The children of Hiroshima

Takako Ishikawa is a teacher off the coast of Hiroshima and hasn’t returned to his atomic bombed city in 4 years. His trip to Hiroshima becomes a journey to his destroyed homeland, in search of surviving old friends. The city has almost been rebuilt, but the tragedy is still very present: the disfigured faces, the shrunken limbs, the sterile women and the handicapped children without joy. Film shot with sobriety, it shows the tragedy of the bomb only in a short flashback from the protagonist in a few seconds of hallucinating images. The short scene, however, always remains present in her mind as in the mind of the spectator. The tone of Kaneto Shindo is not that of a historical account but that of an intense and restrained lyrical emotion, which seeks its essence in the details.

The Naked Island

Husband and wife live with their children on a wild island where survival conditions are very difficult. The hard work in the fields, the monotony of the days and the mourning for the death of one of the children make their life difficult. Every now and then they have to move from their small island to get food and water on the larger islands. Man and woman try to continue to cultivate their land and fight resignation in the face of life’s adversities. 

A courageous film by Kanedo Shindo that relies solely on the storytelling of music and noises. The film won the Grand Prize at the Moscow International Film Festival and enjoyed great success with audiences both in Japan and abroad.

Onibaba – The assassins

The aesthetic component of Kaneto Shindo’s cinema is evident in Onibaba, horror film that tells the story of two women left to fend for themselves who live by robbing and killing stray Samurai.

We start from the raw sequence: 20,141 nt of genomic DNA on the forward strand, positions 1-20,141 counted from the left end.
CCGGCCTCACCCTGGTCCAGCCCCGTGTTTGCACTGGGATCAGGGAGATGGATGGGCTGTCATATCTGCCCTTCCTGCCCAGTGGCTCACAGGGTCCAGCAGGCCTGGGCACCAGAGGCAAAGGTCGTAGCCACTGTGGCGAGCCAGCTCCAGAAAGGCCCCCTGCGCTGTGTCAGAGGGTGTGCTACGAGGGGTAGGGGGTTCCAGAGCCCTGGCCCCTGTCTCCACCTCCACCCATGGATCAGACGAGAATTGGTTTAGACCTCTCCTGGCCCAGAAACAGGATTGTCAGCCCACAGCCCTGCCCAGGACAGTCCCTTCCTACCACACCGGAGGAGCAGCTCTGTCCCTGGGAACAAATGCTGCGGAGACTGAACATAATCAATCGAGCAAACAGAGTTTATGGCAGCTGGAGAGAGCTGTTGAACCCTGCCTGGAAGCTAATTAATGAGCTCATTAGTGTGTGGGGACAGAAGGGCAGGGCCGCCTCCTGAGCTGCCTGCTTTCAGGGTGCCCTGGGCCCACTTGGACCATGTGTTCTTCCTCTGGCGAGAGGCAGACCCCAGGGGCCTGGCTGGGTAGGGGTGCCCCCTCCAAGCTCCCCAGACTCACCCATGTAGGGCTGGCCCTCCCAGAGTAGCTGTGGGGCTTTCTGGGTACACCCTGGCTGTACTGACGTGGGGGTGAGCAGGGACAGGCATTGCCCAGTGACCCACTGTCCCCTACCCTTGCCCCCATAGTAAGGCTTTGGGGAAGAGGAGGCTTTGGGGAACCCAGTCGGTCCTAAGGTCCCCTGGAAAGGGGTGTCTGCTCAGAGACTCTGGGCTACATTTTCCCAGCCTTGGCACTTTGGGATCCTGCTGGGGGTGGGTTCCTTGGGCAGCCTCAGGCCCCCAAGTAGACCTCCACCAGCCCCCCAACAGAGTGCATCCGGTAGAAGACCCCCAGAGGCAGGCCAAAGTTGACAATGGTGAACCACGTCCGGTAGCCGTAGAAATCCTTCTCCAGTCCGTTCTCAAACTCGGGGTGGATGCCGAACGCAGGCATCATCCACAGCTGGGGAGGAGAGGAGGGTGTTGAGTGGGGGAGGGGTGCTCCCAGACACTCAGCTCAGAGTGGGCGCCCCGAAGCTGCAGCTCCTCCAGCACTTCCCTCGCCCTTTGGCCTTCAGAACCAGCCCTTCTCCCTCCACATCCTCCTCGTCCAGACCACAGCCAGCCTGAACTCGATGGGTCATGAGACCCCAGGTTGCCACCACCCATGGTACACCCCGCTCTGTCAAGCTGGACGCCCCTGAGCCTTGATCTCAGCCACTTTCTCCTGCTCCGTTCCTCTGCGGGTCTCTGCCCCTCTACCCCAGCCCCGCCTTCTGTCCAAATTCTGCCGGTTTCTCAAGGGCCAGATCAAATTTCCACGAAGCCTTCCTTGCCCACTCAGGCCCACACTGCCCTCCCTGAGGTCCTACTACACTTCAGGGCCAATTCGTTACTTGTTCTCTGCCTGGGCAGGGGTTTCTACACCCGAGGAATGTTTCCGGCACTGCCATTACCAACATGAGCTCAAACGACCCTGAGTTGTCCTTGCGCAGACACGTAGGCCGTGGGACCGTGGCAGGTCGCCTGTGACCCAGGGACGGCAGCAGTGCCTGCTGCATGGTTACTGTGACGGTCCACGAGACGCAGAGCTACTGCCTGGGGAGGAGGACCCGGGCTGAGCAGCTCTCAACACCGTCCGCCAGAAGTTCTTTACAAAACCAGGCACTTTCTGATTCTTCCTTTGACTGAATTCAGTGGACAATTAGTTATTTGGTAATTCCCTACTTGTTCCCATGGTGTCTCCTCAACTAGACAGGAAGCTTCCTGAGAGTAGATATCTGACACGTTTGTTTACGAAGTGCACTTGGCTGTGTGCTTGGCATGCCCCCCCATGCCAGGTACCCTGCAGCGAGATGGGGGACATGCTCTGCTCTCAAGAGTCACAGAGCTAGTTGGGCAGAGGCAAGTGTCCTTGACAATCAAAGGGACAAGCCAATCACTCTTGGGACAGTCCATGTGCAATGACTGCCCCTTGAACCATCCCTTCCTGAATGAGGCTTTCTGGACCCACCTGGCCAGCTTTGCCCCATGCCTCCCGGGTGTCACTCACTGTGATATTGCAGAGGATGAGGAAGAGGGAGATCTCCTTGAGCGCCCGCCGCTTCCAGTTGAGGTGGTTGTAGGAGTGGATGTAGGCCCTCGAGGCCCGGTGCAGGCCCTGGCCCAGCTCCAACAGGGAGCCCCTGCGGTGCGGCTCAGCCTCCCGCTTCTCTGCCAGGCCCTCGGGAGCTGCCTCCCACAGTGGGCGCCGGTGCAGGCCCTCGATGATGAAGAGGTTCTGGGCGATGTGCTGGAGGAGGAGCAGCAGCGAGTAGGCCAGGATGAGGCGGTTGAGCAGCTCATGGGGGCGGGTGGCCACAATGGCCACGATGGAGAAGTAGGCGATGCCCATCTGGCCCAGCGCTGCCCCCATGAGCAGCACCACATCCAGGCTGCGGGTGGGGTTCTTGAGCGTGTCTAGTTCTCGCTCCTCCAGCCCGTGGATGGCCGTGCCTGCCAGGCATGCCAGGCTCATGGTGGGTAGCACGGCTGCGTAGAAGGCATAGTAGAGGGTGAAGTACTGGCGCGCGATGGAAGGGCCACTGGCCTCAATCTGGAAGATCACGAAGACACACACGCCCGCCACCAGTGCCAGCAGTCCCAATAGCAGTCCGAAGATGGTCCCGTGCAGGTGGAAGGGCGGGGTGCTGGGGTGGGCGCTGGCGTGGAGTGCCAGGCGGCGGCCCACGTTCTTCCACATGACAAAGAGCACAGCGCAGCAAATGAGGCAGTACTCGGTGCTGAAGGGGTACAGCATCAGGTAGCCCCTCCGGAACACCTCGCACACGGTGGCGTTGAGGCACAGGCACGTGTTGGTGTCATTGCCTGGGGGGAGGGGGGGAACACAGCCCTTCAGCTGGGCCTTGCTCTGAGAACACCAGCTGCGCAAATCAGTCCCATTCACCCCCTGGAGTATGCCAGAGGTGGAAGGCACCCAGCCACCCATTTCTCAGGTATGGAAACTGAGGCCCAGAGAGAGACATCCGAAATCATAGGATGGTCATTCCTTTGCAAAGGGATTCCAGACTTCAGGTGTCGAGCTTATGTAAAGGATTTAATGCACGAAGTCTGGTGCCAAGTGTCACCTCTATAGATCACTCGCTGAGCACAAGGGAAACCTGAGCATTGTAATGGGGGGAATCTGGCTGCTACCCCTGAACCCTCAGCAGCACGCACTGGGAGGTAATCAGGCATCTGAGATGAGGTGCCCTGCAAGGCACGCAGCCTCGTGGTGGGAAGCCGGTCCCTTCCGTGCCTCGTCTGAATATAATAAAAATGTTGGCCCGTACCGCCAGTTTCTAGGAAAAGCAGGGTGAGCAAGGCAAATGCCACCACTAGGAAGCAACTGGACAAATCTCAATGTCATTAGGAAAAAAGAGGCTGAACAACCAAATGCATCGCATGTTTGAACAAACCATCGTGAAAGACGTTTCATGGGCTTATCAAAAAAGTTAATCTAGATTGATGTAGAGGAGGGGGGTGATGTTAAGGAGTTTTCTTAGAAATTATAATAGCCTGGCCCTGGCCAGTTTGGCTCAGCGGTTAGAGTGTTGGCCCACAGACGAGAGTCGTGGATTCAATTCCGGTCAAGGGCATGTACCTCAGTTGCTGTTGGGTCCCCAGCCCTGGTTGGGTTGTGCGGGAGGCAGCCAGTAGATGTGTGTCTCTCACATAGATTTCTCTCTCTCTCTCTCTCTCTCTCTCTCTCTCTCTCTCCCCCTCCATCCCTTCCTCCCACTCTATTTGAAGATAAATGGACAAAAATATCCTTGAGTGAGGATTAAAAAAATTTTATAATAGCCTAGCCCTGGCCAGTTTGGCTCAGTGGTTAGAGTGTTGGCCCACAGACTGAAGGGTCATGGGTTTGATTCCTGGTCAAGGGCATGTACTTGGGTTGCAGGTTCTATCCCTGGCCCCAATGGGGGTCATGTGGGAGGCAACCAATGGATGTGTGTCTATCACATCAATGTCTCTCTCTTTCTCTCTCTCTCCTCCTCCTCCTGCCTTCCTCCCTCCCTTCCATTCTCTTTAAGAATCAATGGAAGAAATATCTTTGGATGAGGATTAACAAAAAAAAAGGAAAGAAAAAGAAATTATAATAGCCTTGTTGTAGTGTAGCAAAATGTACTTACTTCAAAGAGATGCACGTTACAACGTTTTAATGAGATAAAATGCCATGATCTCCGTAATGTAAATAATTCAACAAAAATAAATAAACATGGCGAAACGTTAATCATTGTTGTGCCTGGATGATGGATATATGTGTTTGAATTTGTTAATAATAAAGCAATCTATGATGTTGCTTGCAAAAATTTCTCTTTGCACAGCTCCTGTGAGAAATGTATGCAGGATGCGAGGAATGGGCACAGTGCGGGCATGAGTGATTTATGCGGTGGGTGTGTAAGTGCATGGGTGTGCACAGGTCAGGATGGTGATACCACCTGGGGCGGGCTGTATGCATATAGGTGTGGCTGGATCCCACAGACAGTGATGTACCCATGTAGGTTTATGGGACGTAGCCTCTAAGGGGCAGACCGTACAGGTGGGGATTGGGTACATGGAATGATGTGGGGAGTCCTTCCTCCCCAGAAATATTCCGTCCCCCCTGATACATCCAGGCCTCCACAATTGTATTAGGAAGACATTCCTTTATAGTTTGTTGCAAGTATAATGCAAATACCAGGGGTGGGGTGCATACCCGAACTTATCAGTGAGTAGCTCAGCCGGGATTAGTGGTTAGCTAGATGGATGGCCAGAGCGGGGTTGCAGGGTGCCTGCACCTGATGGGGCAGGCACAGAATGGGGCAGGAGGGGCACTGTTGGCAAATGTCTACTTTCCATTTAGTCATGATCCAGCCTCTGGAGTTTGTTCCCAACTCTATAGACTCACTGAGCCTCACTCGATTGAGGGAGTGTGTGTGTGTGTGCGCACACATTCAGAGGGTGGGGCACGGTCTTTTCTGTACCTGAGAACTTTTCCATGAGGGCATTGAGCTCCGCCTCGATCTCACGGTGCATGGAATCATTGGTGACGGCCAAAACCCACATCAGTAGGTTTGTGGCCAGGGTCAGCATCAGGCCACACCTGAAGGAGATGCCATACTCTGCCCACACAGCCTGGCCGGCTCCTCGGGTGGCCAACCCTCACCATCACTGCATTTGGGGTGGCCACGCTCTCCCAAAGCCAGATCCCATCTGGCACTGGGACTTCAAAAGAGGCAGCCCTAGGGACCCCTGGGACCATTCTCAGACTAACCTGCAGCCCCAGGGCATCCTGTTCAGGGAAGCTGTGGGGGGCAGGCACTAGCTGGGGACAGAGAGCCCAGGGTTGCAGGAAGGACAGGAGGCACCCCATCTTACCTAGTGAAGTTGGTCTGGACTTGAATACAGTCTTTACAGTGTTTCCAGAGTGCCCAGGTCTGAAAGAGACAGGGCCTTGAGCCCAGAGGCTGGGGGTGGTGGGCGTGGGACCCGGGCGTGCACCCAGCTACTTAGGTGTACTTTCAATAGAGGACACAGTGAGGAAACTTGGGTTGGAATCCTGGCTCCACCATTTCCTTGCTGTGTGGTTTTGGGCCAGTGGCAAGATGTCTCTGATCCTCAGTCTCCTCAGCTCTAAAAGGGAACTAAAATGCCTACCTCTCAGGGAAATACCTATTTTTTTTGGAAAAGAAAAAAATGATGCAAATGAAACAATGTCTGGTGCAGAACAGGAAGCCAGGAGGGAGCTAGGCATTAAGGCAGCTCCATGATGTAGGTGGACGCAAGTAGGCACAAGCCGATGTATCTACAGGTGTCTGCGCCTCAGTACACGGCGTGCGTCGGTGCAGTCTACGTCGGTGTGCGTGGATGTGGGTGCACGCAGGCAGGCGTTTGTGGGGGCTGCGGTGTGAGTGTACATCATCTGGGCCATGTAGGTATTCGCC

Inspired by an ancient Buddhist fairy tale, the film tells the story of two women who live in extreme poverty, in a hut on the bank of a river. They survive by killing and robbing samurai exhausted by combat, with techniques they have refined over time. 

One day a neighbor, Hachi, tells the two women that the son of one of them, who went to war, is dead. The man also proposes to help them in their thefts and murders. But women don’t trust and refuse. But over time one of them will slowly fall in love with Hachi. One night the woman kills a mighty knight in a creepy mask with one of the tested traps. But when he takes off his mask, he discovers that behind it are the non-human traits of a frightening demon.  

Kuroneko

Another particularly interesting horror film by Shindo is Kuroneko. In the Japanese Jidai-geki era, which began in the 17th century, a terrible civil war tore apart the villages of the country. Two women living in a bamboo house are raped and killed by a group of unscrupulous samurai. Some time later, in the same area, some samurai are found bled dead. The governor sends a valiant samurai to investigate. 

Kaneto Shindo was a independent filmmaker little inclined to compromise. Shindo perhaps excessively discounts the inability to choose between traditional models and those offered by the wave of New Cinema of the 60s. 

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New movies every week. Watch on any device, without any ads. Cancel at any time.